Lack of federal funds delays bridge project
BY STEVE CLARK
Federal money for a long overdue, major renovation of Brownsville’s Gateway International Bridge is proving hard to come by, not because the government doesn’t recognize the importance of the project but because so many other U.S. ports-of-entry are in the same boat.
That’s according to U.S. Rep. Filemon Vela, D-Brownsville, citing a $4.5 billion backlog in needed improvements to the nation’s ports-of-entry.
“That $4.5 billion would update every port-of-entry from Brownsville to San Diego and Seattle to Maine, and specific to Brownsville would include the improvements that we’ve been talking about at Gateway Bridge,” he said. “It’s important for people to understand how difficult it is for us to try to get this funding.”
The cost to upgrade the bridge, crossed by 1 million pedestrians a year and “totally outdated for both vehicular and pedestrian traffic” is somewhere between $150 million and $250 million, Vela said. Roughly 25 to 35 ports-of-entry are similarly obsolete, though only $200 million was appropriated through the Financial Services and General Government Appropriations Act of 2019 to fix them, he said.
Money for border infrastructure comes from the General Services Administration as opposed to the Department of Homeland Security, which means “every government agency is competing for that money,” Vela said.
“I think that GSA and (Customs and Border Protection) feel real strongly about the need for improving Gateway,” he said. “The only problem is there’s a lot of other ports they feel the same about.”
The more than $4 billion Congress has appropriated for border wall funding in the last three years, all of which Vela voted against, could have upgraded every international bridge DHS identifies as deficient, he said.
“It just make no sense to me that we can’t do the same for border infrastructure,” he said.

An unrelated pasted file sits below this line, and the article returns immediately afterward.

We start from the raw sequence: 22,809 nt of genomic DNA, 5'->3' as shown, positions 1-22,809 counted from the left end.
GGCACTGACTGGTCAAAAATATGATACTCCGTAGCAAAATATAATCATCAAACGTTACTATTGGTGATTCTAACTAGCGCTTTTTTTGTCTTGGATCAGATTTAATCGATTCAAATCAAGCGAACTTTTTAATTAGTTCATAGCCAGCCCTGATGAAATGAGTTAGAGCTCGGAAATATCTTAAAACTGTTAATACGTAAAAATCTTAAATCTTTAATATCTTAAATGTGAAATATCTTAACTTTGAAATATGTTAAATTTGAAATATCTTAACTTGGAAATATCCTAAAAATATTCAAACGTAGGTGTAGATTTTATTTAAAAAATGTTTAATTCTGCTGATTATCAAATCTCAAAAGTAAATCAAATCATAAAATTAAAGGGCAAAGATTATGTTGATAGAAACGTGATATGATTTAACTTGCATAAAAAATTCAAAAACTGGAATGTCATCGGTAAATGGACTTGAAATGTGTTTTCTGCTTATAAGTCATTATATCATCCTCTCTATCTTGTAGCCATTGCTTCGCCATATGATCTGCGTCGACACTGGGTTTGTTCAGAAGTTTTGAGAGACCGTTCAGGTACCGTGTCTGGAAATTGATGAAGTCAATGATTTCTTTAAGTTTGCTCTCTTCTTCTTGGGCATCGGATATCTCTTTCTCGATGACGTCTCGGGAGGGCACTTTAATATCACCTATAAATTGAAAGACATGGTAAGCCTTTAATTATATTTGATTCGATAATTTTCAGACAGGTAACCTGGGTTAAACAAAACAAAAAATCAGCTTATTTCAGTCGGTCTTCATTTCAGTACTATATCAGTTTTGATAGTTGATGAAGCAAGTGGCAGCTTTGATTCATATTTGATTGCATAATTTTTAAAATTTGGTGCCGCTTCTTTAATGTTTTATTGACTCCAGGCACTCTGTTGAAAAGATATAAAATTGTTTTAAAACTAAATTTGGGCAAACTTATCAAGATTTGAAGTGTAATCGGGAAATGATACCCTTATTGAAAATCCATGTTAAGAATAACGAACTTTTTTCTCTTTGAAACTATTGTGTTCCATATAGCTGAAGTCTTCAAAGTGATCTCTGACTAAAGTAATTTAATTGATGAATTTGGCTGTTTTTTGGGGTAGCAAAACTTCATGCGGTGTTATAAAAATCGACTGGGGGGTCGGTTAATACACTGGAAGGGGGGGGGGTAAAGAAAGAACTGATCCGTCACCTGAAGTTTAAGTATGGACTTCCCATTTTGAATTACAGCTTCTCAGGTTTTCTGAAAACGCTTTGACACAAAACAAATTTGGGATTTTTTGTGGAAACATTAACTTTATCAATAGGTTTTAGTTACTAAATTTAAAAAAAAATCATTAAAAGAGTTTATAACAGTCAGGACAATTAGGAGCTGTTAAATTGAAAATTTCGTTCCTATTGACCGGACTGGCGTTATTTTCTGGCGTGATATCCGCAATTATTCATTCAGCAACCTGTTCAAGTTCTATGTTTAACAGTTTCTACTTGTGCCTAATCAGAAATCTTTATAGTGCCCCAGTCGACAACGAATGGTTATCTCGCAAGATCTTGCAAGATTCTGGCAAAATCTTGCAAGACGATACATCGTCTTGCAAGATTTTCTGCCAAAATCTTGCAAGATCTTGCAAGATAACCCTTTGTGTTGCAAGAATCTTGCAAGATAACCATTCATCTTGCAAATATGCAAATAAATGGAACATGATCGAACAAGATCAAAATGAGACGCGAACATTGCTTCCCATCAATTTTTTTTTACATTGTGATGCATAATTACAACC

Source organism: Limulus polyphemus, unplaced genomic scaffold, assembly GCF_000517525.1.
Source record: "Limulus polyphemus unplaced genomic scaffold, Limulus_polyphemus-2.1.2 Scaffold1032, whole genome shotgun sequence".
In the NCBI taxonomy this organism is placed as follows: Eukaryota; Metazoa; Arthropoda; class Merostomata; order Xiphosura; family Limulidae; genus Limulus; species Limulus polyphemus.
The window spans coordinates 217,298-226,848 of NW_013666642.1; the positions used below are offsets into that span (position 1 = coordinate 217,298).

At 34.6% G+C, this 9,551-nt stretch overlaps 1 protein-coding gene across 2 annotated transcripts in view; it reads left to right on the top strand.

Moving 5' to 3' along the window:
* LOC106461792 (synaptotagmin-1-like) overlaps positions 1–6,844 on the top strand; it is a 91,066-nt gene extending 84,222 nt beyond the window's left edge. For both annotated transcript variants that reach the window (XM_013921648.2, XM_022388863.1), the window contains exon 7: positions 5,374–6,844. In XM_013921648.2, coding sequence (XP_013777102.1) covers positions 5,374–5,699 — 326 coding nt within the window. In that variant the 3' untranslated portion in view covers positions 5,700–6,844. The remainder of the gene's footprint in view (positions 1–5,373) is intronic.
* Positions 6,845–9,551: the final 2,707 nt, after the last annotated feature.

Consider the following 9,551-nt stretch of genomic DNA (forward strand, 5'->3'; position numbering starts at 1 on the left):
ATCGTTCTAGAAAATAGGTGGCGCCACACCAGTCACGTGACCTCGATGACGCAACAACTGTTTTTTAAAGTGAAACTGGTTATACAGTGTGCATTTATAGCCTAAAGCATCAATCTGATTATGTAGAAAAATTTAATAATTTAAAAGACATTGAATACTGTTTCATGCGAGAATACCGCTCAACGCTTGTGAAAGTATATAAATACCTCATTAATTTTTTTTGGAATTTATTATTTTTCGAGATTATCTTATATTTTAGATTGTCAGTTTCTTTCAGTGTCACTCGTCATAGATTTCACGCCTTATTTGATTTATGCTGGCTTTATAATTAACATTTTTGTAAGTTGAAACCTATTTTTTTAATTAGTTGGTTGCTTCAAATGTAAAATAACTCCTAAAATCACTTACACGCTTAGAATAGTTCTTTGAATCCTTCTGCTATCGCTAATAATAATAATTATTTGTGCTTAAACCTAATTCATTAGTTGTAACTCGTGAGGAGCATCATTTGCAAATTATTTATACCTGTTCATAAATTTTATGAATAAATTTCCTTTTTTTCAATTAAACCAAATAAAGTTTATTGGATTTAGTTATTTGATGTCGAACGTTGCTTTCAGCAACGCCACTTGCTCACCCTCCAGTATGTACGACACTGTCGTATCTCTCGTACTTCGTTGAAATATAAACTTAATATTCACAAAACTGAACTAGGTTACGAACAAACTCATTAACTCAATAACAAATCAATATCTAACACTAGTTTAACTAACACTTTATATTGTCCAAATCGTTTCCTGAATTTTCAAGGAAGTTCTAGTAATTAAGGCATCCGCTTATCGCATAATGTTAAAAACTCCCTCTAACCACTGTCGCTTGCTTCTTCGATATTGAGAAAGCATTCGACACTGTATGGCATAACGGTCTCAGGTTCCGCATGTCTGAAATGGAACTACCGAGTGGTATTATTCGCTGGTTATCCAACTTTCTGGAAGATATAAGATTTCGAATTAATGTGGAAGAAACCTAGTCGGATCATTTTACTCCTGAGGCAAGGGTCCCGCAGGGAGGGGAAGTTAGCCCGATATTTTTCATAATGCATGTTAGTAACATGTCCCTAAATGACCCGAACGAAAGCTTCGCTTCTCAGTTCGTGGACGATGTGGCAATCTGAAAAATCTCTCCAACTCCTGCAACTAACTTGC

Cameron County Judge Eddie Treviño Jr., said “we’re basically in a holding pattern” due to the lack of funding for the bridge, though engineers are also having to revisit a feature of the redesign that turned out to be unfeasible.
“The traffic study included a roundabout,” he said. “At first that sounded great, but we realized that it was going to create additional traffic control issues … that hadn’t been considered in that area. Traffic right now flows well, even with delays on the bridge. We don’t want to make it worse. So it’s something we’ve brought to the attention of CBP and they’re supposed to be talking to GSA about it.”
Treviño said the county, which owns Gateway Bridge, wants to address the problem now so the project is ready to break ground when money does come through, though nothing is budgeted for the next fiscal year. Funding is the primary concern, he said, crediting Vela and other elected officials for continuing to lobby on the county’s behalf.
“We understand we’re high on the list,” Treviño said. “Unfortunately, that hasn’t translated into appropriations.”
Vela said the county-owned Free Trade International Bridge at Los Indios has issues of its own and is likewise a focus of his efforts.
“We have a coalition of (congressional) members who represent districts where all these bridges are, that are all essentially delivering the same message,” he said. “These are projects that affect both the southern and northern border, and nobody appears to disagree with how important it is to get these done. It’s just always a challenge to find the funding.”
At the same time, Vela said he thinks the Gateway Bridge project will get funded eventually.
“It’s a matter of time, because it is clearly a priority for the Department of Homeland Security. The problem is they have a lot of priorities and Congress is just not giving them enough money to complete those. We’re working hard to get people focused on that pot of money.”